By Arwyn Rice
Peninsula Daily News
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The School Board unanimously approved placing a levy on the Feb. 12 special election ballot, asking for a renewal of the current levy that covers daily operational costs above what the district receives in state aid.
The levy would raise $5.78 million each year for four years — 2014 through 2017 — at the same amount as the current levy, which expires in 2013.
The exact levy rate would be adjusted based on the actual assessed value of property each year, but the county Assessor’s Office estimated future Sequim levy rates to be:
-- $1.61060 per $1,000 of assessed valuation in 2013 and 2014.
-- $1.60899 per $1,000 of assessed valuation in 2015.
-- $1.60738 per $1,000 of assessed valuation in 2016.
The amount represents the continuation of a levy approved by voters in 2008, board members noted.
“This represents not just a period of time and work; it is an ongoing process,” said board member Sarah Bedinger.
District staffers always are working on the next levy, even as they work with budgets and other responsibilities, she said.
A debt service fund levy is scheduled to expire in 2014.
Most property owners will see smaller tax bills by 2015, said Brian Lewis, director of business services.
In 2012, the combination of all district levies cost property owners about $1.943 per $1,000 of assessed valuation.
The combination of the levy renewal and a proposed school bus levy in 2015 is estimated to be $1.566 per $1,000 of assessed value.
The proposed $1.6 million transportation measure is a one-time, one-year levy to purchase 17 school buses for the district.
The Clallam County assessor’s current estimated levy rate for district property owners is $0.43833 per $1,000 of assessed valuation in 2013, but the levy rate depends on the final amount of property assessments in the school district.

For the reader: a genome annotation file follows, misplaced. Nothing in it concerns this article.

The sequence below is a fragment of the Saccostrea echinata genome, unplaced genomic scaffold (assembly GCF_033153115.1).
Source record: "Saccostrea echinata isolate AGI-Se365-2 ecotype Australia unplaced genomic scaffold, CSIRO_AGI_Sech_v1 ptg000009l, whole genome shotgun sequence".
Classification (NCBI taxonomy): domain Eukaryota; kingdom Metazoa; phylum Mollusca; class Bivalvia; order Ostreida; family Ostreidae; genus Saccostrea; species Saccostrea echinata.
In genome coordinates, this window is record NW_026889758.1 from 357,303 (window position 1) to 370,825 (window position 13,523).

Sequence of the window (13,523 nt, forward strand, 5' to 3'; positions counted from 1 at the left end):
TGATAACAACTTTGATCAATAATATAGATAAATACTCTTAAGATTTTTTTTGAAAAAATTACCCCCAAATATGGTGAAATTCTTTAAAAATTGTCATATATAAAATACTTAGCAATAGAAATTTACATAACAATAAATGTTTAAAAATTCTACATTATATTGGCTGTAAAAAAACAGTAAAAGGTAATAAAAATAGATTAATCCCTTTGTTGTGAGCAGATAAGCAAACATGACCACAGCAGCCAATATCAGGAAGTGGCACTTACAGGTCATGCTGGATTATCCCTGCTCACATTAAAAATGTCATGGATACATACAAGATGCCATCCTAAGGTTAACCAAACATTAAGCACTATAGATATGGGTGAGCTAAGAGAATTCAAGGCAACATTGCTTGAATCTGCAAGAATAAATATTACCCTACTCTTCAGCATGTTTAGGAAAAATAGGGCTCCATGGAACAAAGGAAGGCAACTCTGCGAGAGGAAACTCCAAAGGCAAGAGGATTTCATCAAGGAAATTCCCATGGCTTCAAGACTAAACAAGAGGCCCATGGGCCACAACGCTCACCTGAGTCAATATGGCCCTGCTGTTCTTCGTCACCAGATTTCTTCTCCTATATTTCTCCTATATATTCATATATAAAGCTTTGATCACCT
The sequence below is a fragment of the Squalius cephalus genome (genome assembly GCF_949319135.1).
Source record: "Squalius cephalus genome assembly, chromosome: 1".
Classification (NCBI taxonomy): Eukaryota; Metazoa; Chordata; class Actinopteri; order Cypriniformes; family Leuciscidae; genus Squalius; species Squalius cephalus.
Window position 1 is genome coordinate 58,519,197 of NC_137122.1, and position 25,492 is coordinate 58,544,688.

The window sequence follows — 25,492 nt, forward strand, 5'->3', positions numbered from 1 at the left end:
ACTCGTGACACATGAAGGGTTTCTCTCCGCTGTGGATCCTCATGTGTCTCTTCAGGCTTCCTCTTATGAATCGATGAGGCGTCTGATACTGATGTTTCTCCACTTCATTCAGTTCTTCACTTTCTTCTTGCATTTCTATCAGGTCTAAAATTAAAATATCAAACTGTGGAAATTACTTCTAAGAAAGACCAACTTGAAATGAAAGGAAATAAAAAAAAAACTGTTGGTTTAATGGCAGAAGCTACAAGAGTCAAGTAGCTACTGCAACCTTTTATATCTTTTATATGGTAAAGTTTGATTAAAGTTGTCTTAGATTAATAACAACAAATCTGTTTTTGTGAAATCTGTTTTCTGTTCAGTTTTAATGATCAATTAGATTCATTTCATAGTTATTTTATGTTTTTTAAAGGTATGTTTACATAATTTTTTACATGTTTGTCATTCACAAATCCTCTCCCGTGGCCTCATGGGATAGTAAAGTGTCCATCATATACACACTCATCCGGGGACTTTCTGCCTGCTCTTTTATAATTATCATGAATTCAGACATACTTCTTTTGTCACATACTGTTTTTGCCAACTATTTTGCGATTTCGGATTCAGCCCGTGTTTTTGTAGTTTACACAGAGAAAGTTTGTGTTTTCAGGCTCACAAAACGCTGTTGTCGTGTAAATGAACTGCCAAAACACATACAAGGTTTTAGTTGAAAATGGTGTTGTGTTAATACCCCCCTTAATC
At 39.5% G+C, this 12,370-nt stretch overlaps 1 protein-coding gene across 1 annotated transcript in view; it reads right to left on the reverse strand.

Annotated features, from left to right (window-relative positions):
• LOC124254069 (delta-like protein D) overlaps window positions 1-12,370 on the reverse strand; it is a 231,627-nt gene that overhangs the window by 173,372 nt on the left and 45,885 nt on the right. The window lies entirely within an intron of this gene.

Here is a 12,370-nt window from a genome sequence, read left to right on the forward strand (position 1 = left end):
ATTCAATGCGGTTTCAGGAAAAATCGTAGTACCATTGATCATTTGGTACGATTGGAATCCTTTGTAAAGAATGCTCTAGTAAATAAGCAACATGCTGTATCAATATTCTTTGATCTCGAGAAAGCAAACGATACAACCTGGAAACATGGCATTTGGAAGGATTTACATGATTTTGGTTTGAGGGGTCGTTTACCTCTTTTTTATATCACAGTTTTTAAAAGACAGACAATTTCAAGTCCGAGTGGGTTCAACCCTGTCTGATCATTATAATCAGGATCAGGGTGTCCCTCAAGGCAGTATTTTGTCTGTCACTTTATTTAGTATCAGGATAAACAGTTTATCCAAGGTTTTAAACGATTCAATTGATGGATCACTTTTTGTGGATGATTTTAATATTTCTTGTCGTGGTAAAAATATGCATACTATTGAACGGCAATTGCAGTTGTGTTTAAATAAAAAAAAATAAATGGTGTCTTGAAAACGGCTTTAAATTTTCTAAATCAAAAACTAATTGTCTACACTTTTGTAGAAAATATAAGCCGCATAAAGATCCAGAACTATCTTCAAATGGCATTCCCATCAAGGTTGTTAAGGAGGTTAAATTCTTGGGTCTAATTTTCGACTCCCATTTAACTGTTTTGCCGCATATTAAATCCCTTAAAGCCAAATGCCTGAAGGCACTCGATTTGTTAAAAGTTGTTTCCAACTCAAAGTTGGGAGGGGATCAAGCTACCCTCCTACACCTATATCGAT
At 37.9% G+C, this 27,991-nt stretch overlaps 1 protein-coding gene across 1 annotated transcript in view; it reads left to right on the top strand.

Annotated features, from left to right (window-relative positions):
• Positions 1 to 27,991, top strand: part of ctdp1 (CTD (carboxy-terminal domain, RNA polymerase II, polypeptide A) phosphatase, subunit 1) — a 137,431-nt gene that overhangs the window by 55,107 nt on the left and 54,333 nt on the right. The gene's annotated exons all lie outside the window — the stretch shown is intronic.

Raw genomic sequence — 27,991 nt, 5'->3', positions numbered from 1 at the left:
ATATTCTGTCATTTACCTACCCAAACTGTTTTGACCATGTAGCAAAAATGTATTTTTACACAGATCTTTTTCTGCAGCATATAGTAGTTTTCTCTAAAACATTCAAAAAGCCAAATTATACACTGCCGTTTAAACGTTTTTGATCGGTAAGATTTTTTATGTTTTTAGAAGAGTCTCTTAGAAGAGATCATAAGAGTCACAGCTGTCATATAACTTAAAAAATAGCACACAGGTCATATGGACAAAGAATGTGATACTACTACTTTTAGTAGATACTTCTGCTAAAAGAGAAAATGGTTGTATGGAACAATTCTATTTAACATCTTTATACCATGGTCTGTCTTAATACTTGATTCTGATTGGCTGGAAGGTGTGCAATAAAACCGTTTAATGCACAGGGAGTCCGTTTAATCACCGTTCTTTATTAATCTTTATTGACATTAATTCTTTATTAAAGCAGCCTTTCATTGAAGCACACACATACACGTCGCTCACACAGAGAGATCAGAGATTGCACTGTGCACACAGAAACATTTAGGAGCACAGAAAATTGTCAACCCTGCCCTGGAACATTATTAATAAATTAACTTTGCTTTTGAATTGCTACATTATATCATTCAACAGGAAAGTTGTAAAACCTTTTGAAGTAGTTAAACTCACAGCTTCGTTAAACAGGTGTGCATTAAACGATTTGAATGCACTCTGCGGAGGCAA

The district currently has 32 buses, the oldest purchased in 1988, Lewis said.
School districts receive depreciation payments each year for 13 years after purchasing a bus.
Currently, eight buses are older than 13 years old, and an additional nine buses will cross that line in the next two years, Lewis said.
The ideal scenario is to retire buses when they drop off the depreciation payment list, sell them at auction and purchase replacements, he said.
School bus prices depend on the number of passengers, from $50,000 for a small “special education” bus with a wheelchair lift to $102,000 for a large 72-passenger bus.
The levy fund can be used only to purchase yellow school buses and cannot buy vans or other district vehicles, according to state law.
State depreciation funds are deposited into an account that can be used only for yellow school buses.
The proposed $1.6 million purchase of new buses would put Sequim schools’ transportation department into a position where the depreciation fund would be able to purchase replacement buses entirely from the state-supplied fund for at least 26 years, said board member Virginia O’Neil.
Currently, the district has to take out loans or use general fund money to make up the difference between what is available in the fund and the cost of a new bus.
“The levy will allow us to use depreciation payments toward new buses instead of paying off debt,” Bedinger said.
Reporter Arwyn Rice can be reached at 360-452-2345, ext. 5070, or at firstname.lastname@example.org.